T Off Men's Health

Seasonal Allergies: Fact Or Fiction

Seasonal allergies can be brutal, and these days there’s a lot of misinformation around what causes allergies and how to avoid them. Here, Dr. Jeff Millstein from Penn Medicine sorts out what’s fact and what’s fiction when it comes to seasonal allergies.

Myth #1: You can develop allergies as an adult. This one is a FACT! Adults are not immune from developing new allergies or getting them for the first time later in life. Allergies are your body’s response to substances that your immune system mistakenly identifies as harmful. As we age, our immune system becomes weaker, which in turn weakens our hyper-allergic reactions. Typically, most adults who experience allergies later in life have had a previous allergic episode that they may not remember. These can start during early childhood and lay dormant through your teenage years, then pop back up later in life. So if you’re feeling the sniffles but assume it couldn’t possibly be allergies, think again.

Myth #2: Eating local honey helps relieve allergy symptoms. Unfortunately, this one is FICTION! There’s been a lot of buzz around this idea because bees collect pollen from local plants and use it to create their honey. …and therefore it could help build up your immunity to those local allergens. Believe it or not, flower pollen is actually one of the least common allergens. What really triggers most people’s seasonal allergies are pollens from trees, grass and weeds, which won’t be found in your local honey. So while honey is delicious, your best bet for allergy relief is over-the-counter medication.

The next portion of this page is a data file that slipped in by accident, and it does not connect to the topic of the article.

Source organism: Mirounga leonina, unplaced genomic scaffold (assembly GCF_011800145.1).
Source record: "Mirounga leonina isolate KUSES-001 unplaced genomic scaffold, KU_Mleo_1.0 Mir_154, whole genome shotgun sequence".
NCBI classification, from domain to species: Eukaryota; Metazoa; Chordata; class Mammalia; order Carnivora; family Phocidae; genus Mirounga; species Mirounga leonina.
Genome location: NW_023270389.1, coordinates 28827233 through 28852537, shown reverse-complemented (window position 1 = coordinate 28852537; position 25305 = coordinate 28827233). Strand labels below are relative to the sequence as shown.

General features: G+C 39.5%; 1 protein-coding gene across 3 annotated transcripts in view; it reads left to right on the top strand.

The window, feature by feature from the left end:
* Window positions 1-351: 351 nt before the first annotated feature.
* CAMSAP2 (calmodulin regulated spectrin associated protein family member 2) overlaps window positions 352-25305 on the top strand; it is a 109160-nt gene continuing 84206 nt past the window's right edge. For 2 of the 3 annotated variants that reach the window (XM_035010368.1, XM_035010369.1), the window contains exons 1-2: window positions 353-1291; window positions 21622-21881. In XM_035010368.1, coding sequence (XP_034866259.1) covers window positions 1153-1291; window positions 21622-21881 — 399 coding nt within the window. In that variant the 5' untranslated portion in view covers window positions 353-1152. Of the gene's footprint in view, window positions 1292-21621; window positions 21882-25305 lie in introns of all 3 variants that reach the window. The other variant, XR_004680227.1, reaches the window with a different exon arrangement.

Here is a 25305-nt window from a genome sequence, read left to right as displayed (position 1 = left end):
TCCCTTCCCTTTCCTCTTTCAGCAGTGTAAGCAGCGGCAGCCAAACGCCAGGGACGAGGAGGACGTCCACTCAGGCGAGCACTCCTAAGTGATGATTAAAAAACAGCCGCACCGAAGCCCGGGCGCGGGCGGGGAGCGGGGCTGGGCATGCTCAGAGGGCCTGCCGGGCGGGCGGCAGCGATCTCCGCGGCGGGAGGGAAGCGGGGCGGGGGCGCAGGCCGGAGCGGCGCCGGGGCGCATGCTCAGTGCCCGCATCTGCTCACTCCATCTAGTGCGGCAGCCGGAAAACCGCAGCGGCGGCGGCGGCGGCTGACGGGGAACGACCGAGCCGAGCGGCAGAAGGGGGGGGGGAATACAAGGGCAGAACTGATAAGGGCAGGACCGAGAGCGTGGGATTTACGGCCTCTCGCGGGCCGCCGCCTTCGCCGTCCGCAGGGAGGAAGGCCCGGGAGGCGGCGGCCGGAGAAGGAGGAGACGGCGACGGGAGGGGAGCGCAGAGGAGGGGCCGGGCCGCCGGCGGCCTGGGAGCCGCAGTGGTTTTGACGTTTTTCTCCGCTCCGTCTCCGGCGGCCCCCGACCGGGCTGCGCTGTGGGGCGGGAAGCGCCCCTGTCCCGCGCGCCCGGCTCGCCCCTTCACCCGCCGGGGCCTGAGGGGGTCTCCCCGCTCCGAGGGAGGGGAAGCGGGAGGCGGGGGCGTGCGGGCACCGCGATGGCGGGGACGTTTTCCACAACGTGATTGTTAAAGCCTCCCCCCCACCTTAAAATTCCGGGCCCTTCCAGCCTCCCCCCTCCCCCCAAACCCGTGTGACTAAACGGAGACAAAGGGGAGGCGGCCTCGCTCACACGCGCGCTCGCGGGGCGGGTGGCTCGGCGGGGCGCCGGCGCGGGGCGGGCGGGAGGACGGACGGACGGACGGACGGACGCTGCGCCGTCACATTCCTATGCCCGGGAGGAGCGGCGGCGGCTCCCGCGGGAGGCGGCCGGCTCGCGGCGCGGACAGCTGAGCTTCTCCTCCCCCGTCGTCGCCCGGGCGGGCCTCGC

Myth #3: Using nasal spray frequently can be bad for you. This is a FACT – and it’s a serious one too! Nasal decongestant sprays can work like a charm, but they are NOT meant for long-term treatment of allergy symptoms… and can cause serious harm if not used properly. These sprays contain chemicals that shrink the enlarged blood vessels that are causing your congestion. After more than a few days’ use, those blood vessels can become dependent on the drugs, causing you to need to use more and more of it to get the same results. This is called the rebound phenomenon, and over time, it can lead to chronic sinusitis and other serious nasal problems. As an alternative, try some other remedies like oral antihistamines or decongestants. And if you do opt for nasal sprays, use nasal corticosteroids, rather than decongestants. They are effective at relieving symptoms and don’t carry the same risk when used daily during the allergy season.

When it comes to seasonal allergies, it’s best to be proactive and keep a consistent treatment plan to manage your symptoms. If you have questions about what’s best for you, be sure to consult us on your next visit or book an allergy test by calling 817-632-5400.